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We have previously shown that the L-type calcium channel (LCC) antagonist nilvadipine reduces brain amyloid-β (Aβ) accumulation by affecting both Aβ production and Aβ clearance across the blood-brain barrier (BBB). Nilvadipine consists of a mixture of two enantiomers, (+)-nilvadipine and (−)-nilvadipine, in equal proportion. (+)-Nilvadipine is the active enantiomer responsible for the inhibition of LCC, whereas (−)-nilvadipine is considered inactive. Both nilvadipine enantiomers inhibit Aβ production and improve the clearance of Aβ across the BBB showing that these effects are not related to LCC inhibition. In addition, treatment of P301S mutant human Tau transgenic mice (transgenic Tau P301S) with (−)-nilvadipine reduces Tau hyperphosphorylation at several Alzheimer disease (AD) pertinent epitopes. A search for the mechanism of action of (−)-nilvadipine revealed that this compound inhibits the spleen tyrosine kinase (Syk). We further validated Syk as a target-regulating Aβ by showing that pharmacological inhibition of Syk or down-regulation of Syk expression reduces Aβ production and increases the clearance of Aβ across the BBB mimicking (−)-nilvadipine effects. Moreover, treatment of transgenic mice overexpressing Aβ and transgenic Tau P301S mice with a selective Syk inhibitor respectively decreased brain Aβ accumulation and Tau hyperphosphorylation at multiple AD relevant epitopes. We show that Syk inhibition induces an increased phosphorylation of the inhibitory Ser-9 residue of glycogen synthase kinase-3β, a primary Tau kinase involved in Tau phosphorylation, by activating protein kinase A, providing a mechanism explaining the reduction of Tau phosphorylation at GSK3β-dependent epitopes following Syk inhibition. Altogether our data highlight Syk as a promising target for preventing both Aβ accumulation and Tau hyperphosphorylation in AD.
Alzheimer disease (AD)2 is the most prevalent form of dementia in the elderly. AD pathology is characterized by the presence of extracellular deposits of amyloid β (Aβ) peptides and by the accumulation of intraneuronal tangles made of hyperphosphorylated Tau. Although the amount of fibrillar Aβ peptides deposited as senile plaques at autopsy does not correlate with AD cognitive impairment (1), the levels of the soluble forms of the peptide appear to correlate better with the severity of the dementia (2). Recent longitudinal positron emission tomography imaging studies aimed at detecting Aβ in the brain of subjects with mild cognitive impairment, AD, and normal controls revealed that elevated brain Aβ levels at baseline are associated with greater cognitive worsening in both AD, mild cognitive impairment, and normal individuals over a period of 18 months (3). In addition, all familial forms of AD identified so far are caused by mutations in the amyloid precursor protein (APP) or in presenilin proteins resulting in increased brain Aβ accumulation and alteration of Aβ production (4, 5), suggesting that Aβ plays an important role in the development of AD. Interestingly, a coding mutation found in the APP gene resulting in a reduction of Aβ production is protective against AD and cognitive decline in the elderly (6, 7) further supporting the view that Aβ is a key culprit in the pathobiology of AD. Aβ is generated by the sequential proteolytic cleavage of APP by β- and γ-secretase. The γ-secretase cut is imprecise and leads to the formation of Aβ peptides of different size, mainly Aβ38, Aβ40, and Aβ42. Soluble Aβ oligomers are now widely recognized as pathogenic because they have been shown to inhibit synaptic function, to cause synaptic degeneration, to induce Tau hyperphosphorylation, and to impair memory (8,–11).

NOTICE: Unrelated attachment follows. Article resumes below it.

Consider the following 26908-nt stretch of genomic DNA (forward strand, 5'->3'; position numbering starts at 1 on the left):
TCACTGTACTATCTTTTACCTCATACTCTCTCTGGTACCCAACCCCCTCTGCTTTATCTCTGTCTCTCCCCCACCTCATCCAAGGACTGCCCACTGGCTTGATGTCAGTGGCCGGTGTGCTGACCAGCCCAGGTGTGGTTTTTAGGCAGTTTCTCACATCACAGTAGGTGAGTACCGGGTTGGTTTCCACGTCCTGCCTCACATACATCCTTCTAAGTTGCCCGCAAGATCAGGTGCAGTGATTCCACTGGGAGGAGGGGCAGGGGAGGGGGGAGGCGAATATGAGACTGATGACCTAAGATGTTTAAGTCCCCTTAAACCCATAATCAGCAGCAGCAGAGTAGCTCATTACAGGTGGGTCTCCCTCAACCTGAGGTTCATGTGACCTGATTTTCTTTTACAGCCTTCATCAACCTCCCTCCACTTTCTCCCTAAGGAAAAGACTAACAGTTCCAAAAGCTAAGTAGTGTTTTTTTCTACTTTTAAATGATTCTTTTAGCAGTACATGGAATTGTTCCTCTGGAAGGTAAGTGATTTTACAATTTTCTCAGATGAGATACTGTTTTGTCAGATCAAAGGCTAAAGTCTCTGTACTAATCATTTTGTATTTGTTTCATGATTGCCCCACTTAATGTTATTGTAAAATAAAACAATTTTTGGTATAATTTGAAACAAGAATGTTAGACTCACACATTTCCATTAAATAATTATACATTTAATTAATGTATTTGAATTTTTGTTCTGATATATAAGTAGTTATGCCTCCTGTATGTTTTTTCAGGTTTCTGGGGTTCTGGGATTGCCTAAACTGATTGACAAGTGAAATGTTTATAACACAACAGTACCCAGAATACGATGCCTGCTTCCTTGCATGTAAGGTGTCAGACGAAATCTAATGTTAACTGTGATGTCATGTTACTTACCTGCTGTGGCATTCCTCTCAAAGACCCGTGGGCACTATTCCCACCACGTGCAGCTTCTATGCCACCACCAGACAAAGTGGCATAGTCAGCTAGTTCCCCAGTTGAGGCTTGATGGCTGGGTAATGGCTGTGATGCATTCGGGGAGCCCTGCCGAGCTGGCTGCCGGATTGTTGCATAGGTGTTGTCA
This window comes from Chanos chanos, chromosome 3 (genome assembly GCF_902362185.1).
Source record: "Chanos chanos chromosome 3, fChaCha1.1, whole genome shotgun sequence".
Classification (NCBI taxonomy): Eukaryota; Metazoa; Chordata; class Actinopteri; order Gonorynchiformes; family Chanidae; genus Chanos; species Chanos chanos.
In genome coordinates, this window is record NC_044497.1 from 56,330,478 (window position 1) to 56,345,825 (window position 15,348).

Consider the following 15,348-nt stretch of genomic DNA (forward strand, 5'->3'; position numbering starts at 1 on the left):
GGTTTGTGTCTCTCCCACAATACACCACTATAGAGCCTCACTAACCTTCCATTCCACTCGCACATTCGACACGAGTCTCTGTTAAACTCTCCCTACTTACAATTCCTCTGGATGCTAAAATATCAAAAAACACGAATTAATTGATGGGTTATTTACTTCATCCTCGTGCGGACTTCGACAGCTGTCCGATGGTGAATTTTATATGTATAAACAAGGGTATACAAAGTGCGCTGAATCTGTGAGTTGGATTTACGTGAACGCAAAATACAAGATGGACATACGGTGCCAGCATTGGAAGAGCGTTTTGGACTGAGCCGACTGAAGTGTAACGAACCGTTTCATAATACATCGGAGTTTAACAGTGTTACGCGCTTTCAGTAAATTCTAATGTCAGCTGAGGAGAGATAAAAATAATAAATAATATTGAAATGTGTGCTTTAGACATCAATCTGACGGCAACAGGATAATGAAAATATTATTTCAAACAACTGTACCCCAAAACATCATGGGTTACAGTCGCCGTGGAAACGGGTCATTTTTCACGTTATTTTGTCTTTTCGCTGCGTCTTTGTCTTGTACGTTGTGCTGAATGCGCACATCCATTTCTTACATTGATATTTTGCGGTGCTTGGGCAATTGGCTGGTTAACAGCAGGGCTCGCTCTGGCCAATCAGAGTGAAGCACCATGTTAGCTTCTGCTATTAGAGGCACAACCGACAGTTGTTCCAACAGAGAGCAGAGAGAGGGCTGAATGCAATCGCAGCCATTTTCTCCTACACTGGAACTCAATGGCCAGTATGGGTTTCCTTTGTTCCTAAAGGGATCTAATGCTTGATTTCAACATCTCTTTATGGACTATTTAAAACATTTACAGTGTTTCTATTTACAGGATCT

The Tau pathology in AD is also the subject of intensive research, and many aberrantly hyperphosphorylated sites on Tau have been identified in AD. Tau is known to bind to microtubules and to promote their polymerization and stabilization. Tau hyperphosphorylation results in its dissociation from microtubules, which affects microtubule-dependent axonal transport and promotes Tau oligomerization and aggregation, eventually leading to neurodegeneration. Several kinases responsible for Tau hyperphosphorylation have been identified; among them cyclin-dependent kinase 5 (Cdk5) and glycogen synthase kinase 3 (GSK3) are considered important candidates responsible for pathological Tau phosphorylation in AD (12,–14). Cdk5 has been shown to indirectly affect Tau hyperphosphorylation by regulating GSK3β activity establishing GSK3β as a key mediator of Tau phosphorylation at disease-associated sites (12). GSK3β appears to be a pivotal enzyme in AD as it regulates Aβ production and mediates pathological Tau hyperphosphorylation induced by Aβ (15,–17).